The Pope told Italian bishops in May that he wasn’t interested in surgery to correct the knee condition. The Pope said that the general anesthesia for his colon surgery in 2021 had brought disagreeable side-effects, and therefore he doesn’t want an operation for his knee. 

A German newspaper reported that on that occasion, he went so far as to say he’d rather resign than have another surgery.

A short pontificate?

In an interview with Mexico’s Televisa in 2015 (just two years into his pontificate), Pope Francis suggested that he had a “vague feeling” that his pontificate would be short — “four or five years. Or I don’t know, two or three — well, two have already passed. It’s a sensation that is a little vague. Maybe not.”

In March of this year, Pope Francis marked nine years as Successor of Peter.

In any case, in that same interview, he insisted that Benedict’s resignation had set a tone for the Church, establishing a precedent similar to that of bishops of dioceses other than Rome, where a bishop emeritus is common. “Some 70 years ago, we didn’t have bishops emeritus and now we have 1,400,” he said.

“I think what Pope Benedict did was open a door,” Francis said. “I think that what Benedict did with a lot of courage was open the door to popes emeritus.”

Benedict shouldn’t be considered an exception, Francis went on to say. Even if he was the first to resign in many centuries, he won’t be the only one.

Francis’ morning trip

The program of Francis’ trip to L’Aquila will be condensed into one morning: The Pope’s helicopter will take off at 8:00 am from the Vatican heliport, and will land at 8:25 am at the Gran Sasso stadium in L’Aquila. A car will then take him to Piazza Duomo, in front of the cathedral, where he will be welcomed by civil and religious authorities, including Cardinal Giuseppe Petrocchi, the city’s archbishop. He will then make a brief private visit to the cathedral still damaged by the earthquake of 2009, before greeting relatives of victims and the faithful gathered on the square.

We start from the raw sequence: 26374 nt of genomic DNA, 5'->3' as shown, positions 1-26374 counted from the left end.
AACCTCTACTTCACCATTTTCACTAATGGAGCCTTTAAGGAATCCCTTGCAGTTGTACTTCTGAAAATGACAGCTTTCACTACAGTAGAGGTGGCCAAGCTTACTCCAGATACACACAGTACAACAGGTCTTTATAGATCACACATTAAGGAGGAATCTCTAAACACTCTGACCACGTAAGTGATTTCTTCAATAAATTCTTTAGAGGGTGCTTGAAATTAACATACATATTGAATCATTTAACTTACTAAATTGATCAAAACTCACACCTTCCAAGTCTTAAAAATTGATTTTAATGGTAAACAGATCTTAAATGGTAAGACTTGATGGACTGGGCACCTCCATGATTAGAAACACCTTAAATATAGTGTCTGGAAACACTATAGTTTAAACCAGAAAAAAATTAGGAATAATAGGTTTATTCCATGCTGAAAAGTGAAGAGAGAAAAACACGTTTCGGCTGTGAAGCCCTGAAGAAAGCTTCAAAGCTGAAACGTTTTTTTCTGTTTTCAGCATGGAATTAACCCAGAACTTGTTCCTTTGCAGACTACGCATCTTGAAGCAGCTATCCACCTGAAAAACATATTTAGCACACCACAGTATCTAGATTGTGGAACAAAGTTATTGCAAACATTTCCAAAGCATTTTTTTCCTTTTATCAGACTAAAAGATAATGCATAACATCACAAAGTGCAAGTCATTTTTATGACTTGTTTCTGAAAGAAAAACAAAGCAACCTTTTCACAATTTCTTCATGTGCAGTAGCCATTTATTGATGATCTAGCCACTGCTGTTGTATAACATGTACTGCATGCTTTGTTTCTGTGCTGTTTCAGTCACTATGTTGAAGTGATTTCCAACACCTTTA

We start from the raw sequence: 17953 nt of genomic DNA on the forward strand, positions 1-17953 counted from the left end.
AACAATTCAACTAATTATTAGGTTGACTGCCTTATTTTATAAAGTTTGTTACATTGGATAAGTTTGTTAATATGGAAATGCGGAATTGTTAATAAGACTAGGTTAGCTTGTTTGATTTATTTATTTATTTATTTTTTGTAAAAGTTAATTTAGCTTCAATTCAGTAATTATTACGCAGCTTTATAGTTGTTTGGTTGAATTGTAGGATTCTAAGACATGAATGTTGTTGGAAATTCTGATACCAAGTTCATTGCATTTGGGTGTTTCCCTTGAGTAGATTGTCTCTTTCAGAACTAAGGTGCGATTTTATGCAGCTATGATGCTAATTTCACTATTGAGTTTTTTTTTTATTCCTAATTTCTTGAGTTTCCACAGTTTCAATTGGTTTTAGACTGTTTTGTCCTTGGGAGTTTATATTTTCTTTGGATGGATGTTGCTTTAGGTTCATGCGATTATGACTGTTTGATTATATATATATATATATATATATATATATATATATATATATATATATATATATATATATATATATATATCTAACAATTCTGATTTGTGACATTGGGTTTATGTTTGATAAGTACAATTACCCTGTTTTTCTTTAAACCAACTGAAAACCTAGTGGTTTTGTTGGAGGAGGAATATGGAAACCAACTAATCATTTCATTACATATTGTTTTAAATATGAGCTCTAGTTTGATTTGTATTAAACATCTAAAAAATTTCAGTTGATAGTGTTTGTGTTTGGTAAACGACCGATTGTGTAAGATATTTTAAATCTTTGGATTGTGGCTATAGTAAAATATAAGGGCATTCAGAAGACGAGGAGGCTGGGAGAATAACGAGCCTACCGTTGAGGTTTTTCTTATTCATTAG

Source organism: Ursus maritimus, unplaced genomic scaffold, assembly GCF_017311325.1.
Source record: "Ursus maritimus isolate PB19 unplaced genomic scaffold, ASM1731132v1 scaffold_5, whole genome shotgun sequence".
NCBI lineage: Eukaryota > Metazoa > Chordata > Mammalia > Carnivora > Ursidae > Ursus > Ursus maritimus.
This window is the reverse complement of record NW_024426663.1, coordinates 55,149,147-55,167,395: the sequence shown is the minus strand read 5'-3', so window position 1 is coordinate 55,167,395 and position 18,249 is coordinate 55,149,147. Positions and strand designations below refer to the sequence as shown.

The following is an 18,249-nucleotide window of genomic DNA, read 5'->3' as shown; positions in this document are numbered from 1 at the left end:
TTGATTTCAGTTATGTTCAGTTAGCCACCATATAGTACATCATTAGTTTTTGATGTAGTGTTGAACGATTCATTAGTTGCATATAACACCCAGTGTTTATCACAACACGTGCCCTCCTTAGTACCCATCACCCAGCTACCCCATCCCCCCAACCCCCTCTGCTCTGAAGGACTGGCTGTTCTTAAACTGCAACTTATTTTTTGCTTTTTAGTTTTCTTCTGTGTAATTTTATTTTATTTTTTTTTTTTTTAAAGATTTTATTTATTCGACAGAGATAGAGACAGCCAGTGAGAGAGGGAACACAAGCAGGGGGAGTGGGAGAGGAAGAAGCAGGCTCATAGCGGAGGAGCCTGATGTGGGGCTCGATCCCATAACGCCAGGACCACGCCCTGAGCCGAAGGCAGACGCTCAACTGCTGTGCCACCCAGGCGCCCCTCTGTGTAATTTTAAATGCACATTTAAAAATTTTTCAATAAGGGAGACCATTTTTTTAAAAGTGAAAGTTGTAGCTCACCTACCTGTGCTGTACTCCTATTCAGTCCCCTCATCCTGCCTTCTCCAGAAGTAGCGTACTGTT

Francis will then travel by car to the Basilica of Santa Maria in Collemaggio, and will celebrate Mass outdoors in the square, from where he will then say the Angelus prayer before proceeding to the rite of opening the Holy Door. His visit is part of the “Celestine Pardon,” a jubilee celebration held every year in L’Aquila at the end of August, since a bull promulgated by Pope Celestine V in 1294, Inter Sanctorum Solemnia, also called the “Bull of Pardon.”

Pope Francis’ celebration should end around 12:30 pm, and he will take his helicopter around 12:45 pm from the Gran Sasso stadium, for a return to the Vatican around 13:15 pm.

This is the first trip of Pope Francis planned this year in Italy. He did not travel to Florence on February 27 for the meeting of bishops and mayors of the Mediterranean, because of his sore knee. On the other hand, his international travel schedule is very busy: after Malta on April 2 and 3, he is scheduled to visit the Democratic Republic of Congo and South Sudan from July 2 to 7, and Canada from July 24 to 30.